Yeah, absolutely. And so moms feel it deeper. They're more concerned. And I think we as dads, we can give the impression that we're flippant. We're not concerned. Although I think what, if there's some credit due, it's that we have a bigger picture and this isn't a mountain.

It's a Mohill. We tend not to get stirred up quite like mom might. Fathering style is, I call it warrior training. From very early, most dads have that sense of, well, honey, if we keep doing this, he's never going to learn to whatever.

That's a common thing. We've never had these children in us. We don't know what that's like for mothers. It's the nurturing I'm going to provide and take care of. And those are two needed instincts in the household. That's why it's really important for your marriage to be strong because it can really scare a mother. It can feel like I'm talking to a husband who just doesn't get it. He keeps saying, well, let's just let them work it out. If he knew and was involved like I am, he wouldn't say that. And he needs to do the work of really letting her know, no, no, no, tell me again all that you're concerned about and try to prove to her, I get what you're saying, but I also think we need to let go of this. And I think in that regard, the key thing there is both are needed.

I want to put that in neon. That's exactly right. Because if a mom tries to make a mom out of the dad, that's not good because you're going to overweight that nurturing. And if a dad tries to make mom a dad, you're not going to have enough love and nurturing. And I have couples who do this in reverse where the mom is much better. She's like, hey, I showed him your book and he's not sure this is going to be caring for.

I'm like, she's doing it right. And so it's not always as predictable. So moving to practical application, one of the things you say in the book is that you need to become a judge as a parent, not a policeman. It's so easy to be the cop.

Yes. So feeding the mouth to bite you is not about backing off and letting your teenager do whatever. When we talk about the freedoms, parents are like, well, you're just giving over stuff.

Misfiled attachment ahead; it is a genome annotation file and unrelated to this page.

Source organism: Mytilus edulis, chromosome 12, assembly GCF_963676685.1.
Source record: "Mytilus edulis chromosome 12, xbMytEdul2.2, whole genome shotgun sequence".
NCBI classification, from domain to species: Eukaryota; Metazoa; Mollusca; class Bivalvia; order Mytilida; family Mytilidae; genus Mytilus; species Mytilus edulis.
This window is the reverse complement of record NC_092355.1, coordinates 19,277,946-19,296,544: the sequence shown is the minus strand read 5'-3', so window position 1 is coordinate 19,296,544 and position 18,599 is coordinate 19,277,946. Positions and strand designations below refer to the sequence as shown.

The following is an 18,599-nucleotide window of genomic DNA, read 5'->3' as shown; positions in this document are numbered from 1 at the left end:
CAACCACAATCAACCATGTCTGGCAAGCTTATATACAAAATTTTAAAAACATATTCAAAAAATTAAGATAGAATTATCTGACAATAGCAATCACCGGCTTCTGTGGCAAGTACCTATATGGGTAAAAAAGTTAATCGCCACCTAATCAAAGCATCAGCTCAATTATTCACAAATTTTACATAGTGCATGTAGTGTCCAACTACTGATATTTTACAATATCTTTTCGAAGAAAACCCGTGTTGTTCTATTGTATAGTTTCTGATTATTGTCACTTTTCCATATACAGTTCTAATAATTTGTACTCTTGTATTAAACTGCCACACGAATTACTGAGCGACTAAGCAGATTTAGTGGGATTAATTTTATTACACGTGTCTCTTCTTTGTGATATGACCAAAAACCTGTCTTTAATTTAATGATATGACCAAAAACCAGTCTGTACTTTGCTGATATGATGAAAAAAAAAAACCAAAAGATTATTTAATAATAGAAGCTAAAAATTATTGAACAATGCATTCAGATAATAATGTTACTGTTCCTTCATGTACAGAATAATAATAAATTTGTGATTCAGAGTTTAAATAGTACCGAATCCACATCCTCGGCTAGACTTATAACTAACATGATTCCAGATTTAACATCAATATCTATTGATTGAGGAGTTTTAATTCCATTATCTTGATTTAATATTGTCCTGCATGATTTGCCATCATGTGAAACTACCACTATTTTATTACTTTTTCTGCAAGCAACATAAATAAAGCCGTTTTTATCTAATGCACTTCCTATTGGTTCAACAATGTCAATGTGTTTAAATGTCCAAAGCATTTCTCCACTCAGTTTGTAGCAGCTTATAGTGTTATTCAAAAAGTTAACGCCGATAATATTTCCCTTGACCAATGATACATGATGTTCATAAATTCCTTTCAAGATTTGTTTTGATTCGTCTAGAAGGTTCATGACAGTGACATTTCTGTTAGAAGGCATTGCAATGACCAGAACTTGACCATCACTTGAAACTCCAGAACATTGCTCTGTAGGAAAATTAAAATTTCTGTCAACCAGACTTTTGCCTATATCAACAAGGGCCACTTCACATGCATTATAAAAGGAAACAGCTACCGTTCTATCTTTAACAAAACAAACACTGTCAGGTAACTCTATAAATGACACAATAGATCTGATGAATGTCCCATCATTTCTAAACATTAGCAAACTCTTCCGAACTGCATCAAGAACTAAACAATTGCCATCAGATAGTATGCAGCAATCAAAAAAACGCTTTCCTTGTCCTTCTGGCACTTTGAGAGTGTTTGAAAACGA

Then we get to the limit setting. A lot of times parents are like, well, that's a little rough because if you say what you if you need to mean what you say. So if the curfew is, you know, 11, then at 1101, some consequence needs to happen. But there's a huge difference between the kind of idea that I need to make sure my kid is home at 11, which you can't do for a 17 year old or 16 year old. But you have a lot of power as a judge.

Remember, you own everything that they have, even the shirt on their back. And so a policeman may be the one that texts 100 times. Where are you? I thought you said you'd be here, whatever. It's a very here's a ticket. Here's a ticket. Come on. And the judge is the one going, so it's too late to even talk about it now. It's already 1145. Let's talk in the morning.

This is not going to be good for you. And you lay out clear consequences, not with a lot of words, but I hope it was a good time because you're grounded for a week. And make that count.

It's very powerful. You're you're a judge, not a police. One of the things that can be really hard is the severity of penalty, the responsibility you're talking about. And boy, between a mom and dad, they can be very disparate application. Like, you know, you're grounded for a month.